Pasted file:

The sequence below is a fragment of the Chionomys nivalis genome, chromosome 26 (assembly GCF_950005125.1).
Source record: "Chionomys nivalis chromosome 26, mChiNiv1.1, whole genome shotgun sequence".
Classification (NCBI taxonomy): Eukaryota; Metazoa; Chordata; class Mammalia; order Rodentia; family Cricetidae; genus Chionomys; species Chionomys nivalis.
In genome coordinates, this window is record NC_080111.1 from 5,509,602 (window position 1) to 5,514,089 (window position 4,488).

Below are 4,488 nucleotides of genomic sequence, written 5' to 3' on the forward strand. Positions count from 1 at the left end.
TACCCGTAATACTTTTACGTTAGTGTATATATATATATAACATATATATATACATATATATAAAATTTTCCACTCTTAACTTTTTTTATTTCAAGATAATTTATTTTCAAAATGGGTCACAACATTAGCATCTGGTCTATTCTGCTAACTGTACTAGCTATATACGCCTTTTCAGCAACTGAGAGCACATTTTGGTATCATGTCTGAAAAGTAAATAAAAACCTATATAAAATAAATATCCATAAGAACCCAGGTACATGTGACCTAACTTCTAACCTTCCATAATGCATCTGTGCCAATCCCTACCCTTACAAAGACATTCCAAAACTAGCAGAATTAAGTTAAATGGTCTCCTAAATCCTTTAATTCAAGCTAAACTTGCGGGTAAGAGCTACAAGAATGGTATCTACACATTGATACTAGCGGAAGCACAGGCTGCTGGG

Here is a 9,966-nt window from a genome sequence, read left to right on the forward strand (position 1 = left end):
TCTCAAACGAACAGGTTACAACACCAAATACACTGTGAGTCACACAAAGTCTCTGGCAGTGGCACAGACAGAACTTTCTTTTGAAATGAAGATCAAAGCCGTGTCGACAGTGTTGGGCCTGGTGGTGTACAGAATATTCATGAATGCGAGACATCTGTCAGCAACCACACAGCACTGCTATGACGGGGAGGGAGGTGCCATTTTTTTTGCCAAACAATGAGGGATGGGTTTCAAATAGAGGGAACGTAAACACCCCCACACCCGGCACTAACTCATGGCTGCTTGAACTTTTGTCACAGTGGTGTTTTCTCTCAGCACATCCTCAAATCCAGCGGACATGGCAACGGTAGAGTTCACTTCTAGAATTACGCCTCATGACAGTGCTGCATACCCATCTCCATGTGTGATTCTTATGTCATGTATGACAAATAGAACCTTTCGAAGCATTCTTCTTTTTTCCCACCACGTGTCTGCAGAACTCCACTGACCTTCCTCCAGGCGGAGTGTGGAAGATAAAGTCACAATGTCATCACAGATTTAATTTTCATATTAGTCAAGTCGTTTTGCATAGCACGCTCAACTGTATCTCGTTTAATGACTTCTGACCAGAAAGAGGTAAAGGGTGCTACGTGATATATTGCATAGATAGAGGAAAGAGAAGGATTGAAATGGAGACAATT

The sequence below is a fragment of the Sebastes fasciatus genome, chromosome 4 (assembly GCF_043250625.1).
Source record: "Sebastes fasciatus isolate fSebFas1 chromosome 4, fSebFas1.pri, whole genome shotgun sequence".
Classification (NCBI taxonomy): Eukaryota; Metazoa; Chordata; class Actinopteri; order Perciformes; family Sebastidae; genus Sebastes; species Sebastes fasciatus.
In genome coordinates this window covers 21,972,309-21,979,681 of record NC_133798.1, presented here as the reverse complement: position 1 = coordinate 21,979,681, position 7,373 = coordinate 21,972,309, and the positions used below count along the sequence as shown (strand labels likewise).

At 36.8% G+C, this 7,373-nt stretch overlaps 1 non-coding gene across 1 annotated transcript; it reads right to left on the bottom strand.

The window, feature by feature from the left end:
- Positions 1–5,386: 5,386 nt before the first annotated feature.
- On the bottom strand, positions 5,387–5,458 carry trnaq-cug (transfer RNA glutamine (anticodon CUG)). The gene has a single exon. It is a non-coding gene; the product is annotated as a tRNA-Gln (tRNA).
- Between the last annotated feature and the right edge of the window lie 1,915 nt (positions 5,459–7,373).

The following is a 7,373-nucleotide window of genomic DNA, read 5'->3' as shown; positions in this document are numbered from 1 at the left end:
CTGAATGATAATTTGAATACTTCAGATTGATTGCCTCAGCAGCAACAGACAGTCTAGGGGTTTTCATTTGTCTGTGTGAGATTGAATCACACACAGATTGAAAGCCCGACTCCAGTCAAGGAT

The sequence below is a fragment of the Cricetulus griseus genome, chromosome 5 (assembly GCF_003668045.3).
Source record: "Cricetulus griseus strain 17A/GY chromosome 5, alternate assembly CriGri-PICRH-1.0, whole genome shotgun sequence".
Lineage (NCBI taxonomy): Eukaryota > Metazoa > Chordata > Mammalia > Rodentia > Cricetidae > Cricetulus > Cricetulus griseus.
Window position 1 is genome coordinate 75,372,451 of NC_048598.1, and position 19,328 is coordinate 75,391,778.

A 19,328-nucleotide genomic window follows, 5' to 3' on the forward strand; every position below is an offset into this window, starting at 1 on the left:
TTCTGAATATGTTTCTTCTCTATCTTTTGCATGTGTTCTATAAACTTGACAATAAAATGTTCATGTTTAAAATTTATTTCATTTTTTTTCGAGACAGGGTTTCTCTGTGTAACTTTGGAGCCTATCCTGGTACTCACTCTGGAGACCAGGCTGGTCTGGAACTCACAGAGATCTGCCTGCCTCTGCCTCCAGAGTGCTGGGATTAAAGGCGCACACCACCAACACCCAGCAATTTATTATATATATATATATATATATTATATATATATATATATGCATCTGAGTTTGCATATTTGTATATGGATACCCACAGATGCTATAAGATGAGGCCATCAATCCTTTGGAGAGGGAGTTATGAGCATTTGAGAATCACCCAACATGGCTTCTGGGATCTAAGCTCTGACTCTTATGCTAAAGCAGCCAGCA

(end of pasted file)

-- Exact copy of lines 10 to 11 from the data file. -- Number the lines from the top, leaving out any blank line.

Source record: "Sebastes fasciatus isolate fSebFas1 chromosome 4, fSebFas1.pri, whole genome shotgun sequence".
Classification (NCBI taxonomy): Eukaryota; Metazoa; Chordata; class Actinopteri; order Perciformes; family Sebastidae; genus Sebastes; species Sebastes fasciatus.